Dry Trees and the Kindgom of God

Photo Credit: Nebojsa Mladjenovic via Compfight cc

Photo Credit: Nebojsa Mladjenovic via Compfight cc

Do not let the foreigner joined to the Lord say,
“The Lord will surely separate me from his people”;
and do not let the eunuch say,
“I am just a dry tree.”
For thus says the Lord:
To the eunuchs who keep my sabbaths,
who choose the things that please me
and hold fast my covenant,
I will give, in my house and within my walls,
a monument and a name
better than sons and daughters;
I will give them an everlasting name
that shall not be cut off.

Isaiah 56:3-5

I love these kinds of verses, the ones that boast of the inclusiveness of God. I especially enjoy finding them in the Old Testament, where verses like these can seem scarce. Despite the fact that Deuteronomy 23:1 quite bluntly bans eunuchs from the assembly, the prophet Isaiah declares that they are welcome. Though they may feel like useless, dry trees, they are invited to dwell in the Lord’s house, where they will be celebrated even more than the sons and daughters.

I wonder if the Ethiopian eunuch read this text, as he was seated in his chariot, reading from the prophet Isaiah. Philip surely had, because when the eunuch asked him “what is to prevent me from being baptized?” he did not tell him he was excluded due to his nationality or his sexuality. He simply went down to the water with him and baptized him.  And the eunuch went away rejoicing, for he had been given a new name. 

As I wrote previously, it is significant to me that Jesus addresses the eunuch, those who were made so by men and those who were born as such, recognizing that we do not all fit the same mold when it comes to sexuality. And just as Jesus made room for these outcasts, so the Bible weaves them into its story, inviting them to partake of the Sabbath rest of God and enter into a covenant of life.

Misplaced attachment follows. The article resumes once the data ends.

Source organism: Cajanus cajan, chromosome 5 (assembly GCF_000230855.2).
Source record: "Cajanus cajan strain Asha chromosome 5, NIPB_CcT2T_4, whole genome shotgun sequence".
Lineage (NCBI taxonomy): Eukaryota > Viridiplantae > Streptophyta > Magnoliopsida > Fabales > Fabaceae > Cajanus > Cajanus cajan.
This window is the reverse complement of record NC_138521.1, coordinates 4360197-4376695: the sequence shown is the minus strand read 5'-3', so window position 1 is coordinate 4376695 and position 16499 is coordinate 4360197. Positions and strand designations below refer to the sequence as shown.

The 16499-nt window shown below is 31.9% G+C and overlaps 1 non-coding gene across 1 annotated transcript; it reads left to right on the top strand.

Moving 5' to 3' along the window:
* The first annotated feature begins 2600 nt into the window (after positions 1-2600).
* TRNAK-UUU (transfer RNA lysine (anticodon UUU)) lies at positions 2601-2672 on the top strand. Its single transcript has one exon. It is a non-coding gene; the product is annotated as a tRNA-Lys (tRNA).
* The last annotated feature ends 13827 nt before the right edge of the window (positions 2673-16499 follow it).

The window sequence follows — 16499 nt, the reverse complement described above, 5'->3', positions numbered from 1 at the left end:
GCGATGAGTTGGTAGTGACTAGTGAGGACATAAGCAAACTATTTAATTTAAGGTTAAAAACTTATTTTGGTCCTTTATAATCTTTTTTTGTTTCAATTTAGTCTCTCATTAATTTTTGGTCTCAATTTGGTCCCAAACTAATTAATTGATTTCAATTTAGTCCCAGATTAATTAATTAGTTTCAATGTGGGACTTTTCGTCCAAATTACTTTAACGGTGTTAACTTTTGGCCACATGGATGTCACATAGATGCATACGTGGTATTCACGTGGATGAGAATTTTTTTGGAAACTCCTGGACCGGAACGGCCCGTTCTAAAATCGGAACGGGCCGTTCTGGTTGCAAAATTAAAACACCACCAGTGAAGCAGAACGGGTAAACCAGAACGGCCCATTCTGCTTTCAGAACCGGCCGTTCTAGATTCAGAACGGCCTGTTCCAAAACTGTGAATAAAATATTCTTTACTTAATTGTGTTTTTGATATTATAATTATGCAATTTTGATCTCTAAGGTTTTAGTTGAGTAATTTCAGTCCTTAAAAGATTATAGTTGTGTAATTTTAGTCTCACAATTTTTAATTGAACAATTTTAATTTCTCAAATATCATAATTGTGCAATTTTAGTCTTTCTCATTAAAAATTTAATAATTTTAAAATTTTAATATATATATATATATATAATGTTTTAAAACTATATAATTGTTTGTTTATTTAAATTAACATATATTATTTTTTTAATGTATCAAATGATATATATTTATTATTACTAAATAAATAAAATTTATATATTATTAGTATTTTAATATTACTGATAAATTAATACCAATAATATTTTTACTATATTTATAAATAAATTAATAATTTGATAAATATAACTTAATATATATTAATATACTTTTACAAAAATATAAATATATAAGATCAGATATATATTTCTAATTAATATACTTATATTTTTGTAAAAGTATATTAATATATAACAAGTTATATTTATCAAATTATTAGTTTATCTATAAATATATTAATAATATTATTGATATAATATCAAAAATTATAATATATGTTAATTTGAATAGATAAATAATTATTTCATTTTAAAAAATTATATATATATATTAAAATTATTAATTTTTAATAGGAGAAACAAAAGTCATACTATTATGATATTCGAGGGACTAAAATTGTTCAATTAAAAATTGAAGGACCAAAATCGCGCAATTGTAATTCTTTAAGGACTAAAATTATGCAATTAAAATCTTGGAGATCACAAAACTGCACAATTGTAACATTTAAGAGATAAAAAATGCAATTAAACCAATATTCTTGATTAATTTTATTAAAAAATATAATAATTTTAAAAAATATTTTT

We can find in the Bible exclusive, dogmatic language, against the eunuch and the foreigner and countless others, just as the Jews found reasons to kill Jesus, and Saul found the zeal to kill Christians. But we can also read in such a way as to discover a God who has always loved and served the other. It’s a choice we make when reading the Bible, a book as complex as it is inspired.

Can we read the Scriptures with the mind of Christ? The one who…

…allowed a prostitute to soak his feet with her tears?

…fed over five thousand men and women without asking about their lifestyle or orientation?

…washed the feet of the disciples he knew would betray him?

…prayed for the forgiveness of the unrepentant men who nailed him to the cross?

Or will we read it with the mind of the religious leaders, the ones who found within their scriptures the justification to reject and crucify Jesus?

I don’t know how this is all supposed to play out in our modern-day culture, but I do know that it needs to start with listening to others, particularly those we have trouble understanding. For some people it may mean spending more time with gay people, listening to them and learning how to be their neighbor. For me, it means believing the best about people like Mark Driscoll and refusing to rejoice at the death of Fred Phelps. I would love to avoid and bash all the people I consider to be rude or selfish or sinful. But I can’t do that and claim to follow a man who asked for his unrepentant killers to be forgiven. 

There is a lot of talk in our political realm of how we can exclude others, allowing us to see certain people as unworthy of health insurance or fair wages or wedding cakes. Government will always be riddled with this type of corruption, and I know that these are complex issues. But my prayer for the church is that we would not complicate things further by endorsing and justifying exclusivity. The people of God should be a living invitation for all who have been forsaken, embodying the same undeserved grace that we have received.

But the greatest of these is love

His disciples said to him, “If such is the case of a man with his wife, it is better not to marry.” But he said to them, “Not everyone can accept this teaching, but only those to whom it is given. For there are eunuchs who have been so from birth, and there are eunuchs who have been made eunuchs by others, and there are eunuchs who have made themselves eunuchs for the sake of the kingdom of heaven. Let anyone accept this who can.”
Matthew 19:10-12